Pre-natal effects of ethanol and folic acid supplements on the mineralisation of bones in Wistar rat
AbstractBackground: Alcohol consumption has long been implicated as capable of inducing folic acid deficiency, in particular at pregnancy; thus inflicting severe skeletal dysgenesis on the conceptuses particularly the mineralisation of the bones.
Methods: In the present study, 120 adult female Wistar rats were grouped into three: A, B and C. Group A received 0.79g/kg of 30% ethanol from day 1 to day 10 of gestation, group rats received same dosage of ethanol plus 0.14g/kg folic acid supplements for the same period, and group C served as the control. Bone calcium and phosphorus contents were assessed daily from day 12 to 21 in the conceptuses of the three groups; and also the detailed sequence of calcification in the foetal bones were simultaneously monitored with alizarin red S stains.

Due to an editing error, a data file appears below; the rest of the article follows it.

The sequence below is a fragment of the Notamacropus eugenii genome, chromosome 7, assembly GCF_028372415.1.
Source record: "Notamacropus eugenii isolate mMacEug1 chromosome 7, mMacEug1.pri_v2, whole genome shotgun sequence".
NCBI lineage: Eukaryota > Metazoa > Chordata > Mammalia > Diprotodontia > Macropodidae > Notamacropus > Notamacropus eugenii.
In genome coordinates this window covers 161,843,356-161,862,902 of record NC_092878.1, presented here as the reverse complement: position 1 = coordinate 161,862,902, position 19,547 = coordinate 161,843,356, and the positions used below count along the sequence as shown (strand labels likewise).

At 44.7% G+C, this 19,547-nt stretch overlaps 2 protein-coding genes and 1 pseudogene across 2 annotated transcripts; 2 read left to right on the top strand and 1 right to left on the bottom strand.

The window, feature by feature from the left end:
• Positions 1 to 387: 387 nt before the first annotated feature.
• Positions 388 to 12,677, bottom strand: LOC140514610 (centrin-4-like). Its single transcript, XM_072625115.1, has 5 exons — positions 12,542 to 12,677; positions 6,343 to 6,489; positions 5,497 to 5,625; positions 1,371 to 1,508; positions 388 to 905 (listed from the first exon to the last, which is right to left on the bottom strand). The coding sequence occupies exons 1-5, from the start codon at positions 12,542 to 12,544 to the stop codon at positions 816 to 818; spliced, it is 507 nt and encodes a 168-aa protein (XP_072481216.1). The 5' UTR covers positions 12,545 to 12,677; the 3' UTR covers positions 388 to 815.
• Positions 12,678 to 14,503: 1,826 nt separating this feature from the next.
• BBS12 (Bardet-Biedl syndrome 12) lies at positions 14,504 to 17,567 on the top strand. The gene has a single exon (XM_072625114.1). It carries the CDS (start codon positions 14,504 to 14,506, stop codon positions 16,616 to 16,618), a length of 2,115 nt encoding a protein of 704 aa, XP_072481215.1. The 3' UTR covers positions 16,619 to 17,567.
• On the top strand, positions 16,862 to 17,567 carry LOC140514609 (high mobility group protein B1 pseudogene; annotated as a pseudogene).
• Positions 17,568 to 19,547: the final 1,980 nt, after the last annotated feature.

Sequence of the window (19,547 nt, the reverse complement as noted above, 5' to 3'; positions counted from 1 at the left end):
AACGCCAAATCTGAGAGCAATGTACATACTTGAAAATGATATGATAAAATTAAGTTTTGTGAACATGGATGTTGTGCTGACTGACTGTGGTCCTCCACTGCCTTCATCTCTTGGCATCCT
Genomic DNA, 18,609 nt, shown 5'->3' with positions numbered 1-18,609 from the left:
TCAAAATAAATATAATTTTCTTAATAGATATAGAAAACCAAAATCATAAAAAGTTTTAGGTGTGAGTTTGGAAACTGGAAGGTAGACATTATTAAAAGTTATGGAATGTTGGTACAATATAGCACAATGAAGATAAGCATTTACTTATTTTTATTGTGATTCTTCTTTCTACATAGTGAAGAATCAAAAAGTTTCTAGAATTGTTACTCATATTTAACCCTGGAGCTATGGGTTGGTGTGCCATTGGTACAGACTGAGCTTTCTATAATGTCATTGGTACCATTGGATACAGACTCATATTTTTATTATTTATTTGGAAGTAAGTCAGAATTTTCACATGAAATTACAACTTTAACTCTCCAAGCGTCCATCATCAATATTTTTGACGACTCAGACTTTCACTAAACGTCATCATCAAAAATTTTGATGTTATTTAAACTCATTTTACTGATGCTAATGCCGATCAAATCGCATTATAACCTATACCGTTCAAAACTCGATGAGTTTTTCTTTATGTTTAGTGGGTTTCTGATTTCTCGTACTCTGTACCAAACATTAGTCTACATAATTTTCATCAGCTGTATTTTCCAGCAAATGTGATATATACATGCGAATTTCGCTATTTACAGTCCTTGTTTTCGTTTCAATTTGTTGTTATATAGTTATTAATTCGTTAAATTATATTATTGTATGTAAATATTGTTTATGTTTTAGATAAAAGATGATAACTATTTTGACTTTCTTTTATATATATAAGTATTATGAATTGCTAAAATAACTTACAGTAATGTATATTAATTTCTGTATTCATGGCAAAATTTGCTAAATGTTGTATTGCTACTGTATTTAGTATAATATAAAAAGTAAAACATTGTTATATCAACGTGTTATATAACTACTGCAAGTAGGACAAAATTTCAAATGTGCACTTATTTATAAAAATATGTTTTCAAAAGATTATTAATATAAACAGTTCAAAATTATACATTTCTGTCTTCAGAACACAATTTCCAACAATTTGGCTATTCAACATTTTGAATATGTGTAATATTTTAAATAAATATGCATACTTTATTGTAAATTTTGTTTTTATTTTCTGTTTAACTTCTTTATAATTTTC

Results: Low mineral levels and a lag or delay in calcification of about 2 days were recorded in the ethanol rats compare with the folate supplement group; with respect to the control, reparative or ‘catch-up' growth was displayed in the ethanol plus folate treated rats.
Conclusion: These observations attest to the toxic consequences of gestational ingestion of ethanol on bone, and the possible alleviating effects of folic acid supplementation.
Keywords: Ethanol, folic acid, bone mineralisation, rat
Annals of African Medicine Vol.2(1) 2003: 17-21